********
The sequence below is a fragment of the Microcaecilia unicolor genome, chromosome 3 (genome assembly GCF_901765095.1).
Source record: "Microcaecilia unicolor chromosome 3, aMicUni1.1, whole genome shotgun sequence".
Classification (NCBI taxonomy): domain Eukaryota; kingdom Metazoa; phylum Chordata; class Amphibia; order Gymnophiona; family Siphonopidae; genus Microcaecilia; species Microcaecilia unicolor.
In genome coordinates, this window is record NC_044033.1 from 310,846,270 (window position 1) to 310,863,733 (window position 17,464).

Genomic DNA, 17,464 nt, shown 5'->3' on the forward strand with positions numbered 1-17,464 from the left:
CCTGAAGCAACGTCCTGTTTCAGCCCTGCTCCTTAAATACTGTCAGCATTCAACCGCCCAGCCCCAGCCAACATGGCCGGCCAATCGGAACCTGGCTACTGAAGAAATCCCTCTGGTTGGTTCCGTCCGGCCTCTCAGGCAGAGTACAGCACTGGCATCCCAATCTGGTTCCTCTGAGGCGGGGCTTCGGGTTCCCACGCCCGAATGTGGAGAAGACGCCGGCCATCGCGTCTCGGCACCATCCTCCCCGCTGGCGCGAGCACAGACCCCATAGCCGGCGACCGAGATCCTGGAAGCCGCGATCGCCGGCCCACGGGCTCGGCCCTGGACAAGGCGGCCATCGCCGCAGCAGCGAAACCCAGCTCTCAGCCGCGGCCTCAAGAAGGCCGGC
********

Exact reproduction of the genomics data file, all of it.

The sequence below is a fragment of the Microcaecilia unicolor genome, chromosome 3 (genome assembly GCF_901765095.1).
Source record: "Microcaecilia unicolor chromosome 3, aMicUni1.1, whole genome shotgun sequence".
Classification (NCBI taxonomy): domain Eukaryota; kingdom Metazoa; phylum Chordata; class Amphibia; order Gymnophiona; family Siphonopidae; genus Microcaecilia; species Microcaecilia unicolor.
In genome coordinates, this window is record NC_044033.1 from 310,846,270 (window position 1) to 310,863,733 (window position 17,464).

Genomic DNA, 17,464 nt, shown 5'->3' on the forward strand with positions numbered 1-17,464 from the left:
CCTGAAGCAACGTCCTGTTTCAGCCCTGCTCCTTAAATACTGTCAGCATTCAACCGCCCAGCCCCAGCCAACATGGCCGGCCAATCGGAACCTGGCTACTGAAGAAATCCCTCTGGTTGGTTCCGTCCGGCCTCTCAGGCAGAGTACAGCACTGGCATCCCAATCTGGTTCCTCTGAGGCGGGGCTTCGGGTTCCCACGCCCGAATGTGGAGAAGACGCCGGCCATCGCGTCTCGGCACCATCCTCCCCGCTGGCGCGAGCACAGACCCCATAGCCGGCGACCGAGATCCTGGAAGCCGCGATCGCCGGCCCACGGGCTCGGCCCTGGACAAGGCGGCCATCGCCGCAGCAGCGAAACCCAGCTCTCAGCCGCGGCCTCAAGAAGGCCGGC